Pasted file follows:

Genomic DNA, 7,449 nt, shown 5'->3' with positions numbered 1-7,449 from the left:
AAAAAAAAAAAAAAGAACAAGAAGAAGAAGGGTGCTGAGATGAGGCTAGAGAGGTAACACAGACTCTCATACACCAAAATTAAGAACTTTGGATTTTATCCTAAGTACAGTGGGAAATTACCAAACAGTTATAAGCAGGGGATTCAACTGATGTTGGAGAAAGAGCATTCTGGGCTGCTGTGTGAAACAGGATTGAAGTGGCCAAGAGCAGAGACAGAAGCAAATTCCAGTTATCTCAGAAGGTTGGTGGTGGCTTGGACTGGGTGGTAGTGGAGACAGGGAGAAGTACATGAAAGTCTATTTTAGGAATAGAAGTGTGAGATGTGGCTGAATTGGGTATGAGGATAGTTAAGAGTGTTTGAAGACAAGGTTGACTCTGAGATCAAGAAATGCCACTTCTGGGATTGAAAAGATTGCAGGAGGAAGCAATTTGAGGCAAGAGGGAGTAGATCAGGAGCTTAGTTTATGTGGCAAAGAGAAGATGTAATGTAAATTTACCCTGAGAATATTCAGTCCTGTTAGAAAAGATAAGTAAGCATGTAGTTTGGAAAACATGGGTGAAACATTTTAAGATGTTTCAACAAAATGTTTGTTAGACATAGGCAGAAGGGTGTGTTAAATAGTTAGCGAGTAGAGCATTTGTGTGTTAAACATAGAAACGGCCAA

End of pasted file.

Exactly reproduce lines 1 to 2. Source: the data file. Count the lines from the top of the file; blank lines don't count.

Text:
Genomic DNA, 7,449 nt, shown 5'->3' with positions numbered 1-7,449 from the left:
AAAAAAAAAAAAAAGAACAAGAAGAAGAAGGGTGCTGAGATGAGGCTAGAGAGGTAACACAGACTCTCATACACCAAAATTAAGAACTTTGGATTTTATCCTAAGTACAGTGGGAAATTACCAAACAGTTATAAGCAGGGGATTCAACTGATGTTGGAGAAAGAGCATTCTGGGCTGCTGTGTGAAACAGGATTGAAGTGGCCAAGAGCAGAGACAGAAGCAAATTCCAGTTATCTCAGAAGGTTGGTGGTGGCTTGGACTGGGTGGTAGTGGAGACAGGGAGAAGTACATGAAAGTCTATTTTAGGAATAGAAGTGTGAGATGTGGCTGAATTGGGTATGAGGATAGTTAAGAGTGTTTGAAGACAAGGTTGACTCTGAGATCAAGAAATGCCACTTCTGGGATTGAAAAGATTGCAGGAGGAAGCAATTTGAGGCAAGAGGGAGTAGATCAGGAGCTTAGTTTATGTGGCAAAGAGAAGATGTAATGTAAATTTACCCTGAGAATATTCAGTCCTGTTAGAAAAGATAAGTAAGCATGTAGTTTGGAAAACATGGGTGAAACATTTTAAGATGTTTCAACAAAATGTTTGTTAGACATAGGCAGAAGGGTGTGTTAAATAGTTAGCGAGTAGAGCATTTGTGTGTTAAACATAGAAACGGCCAA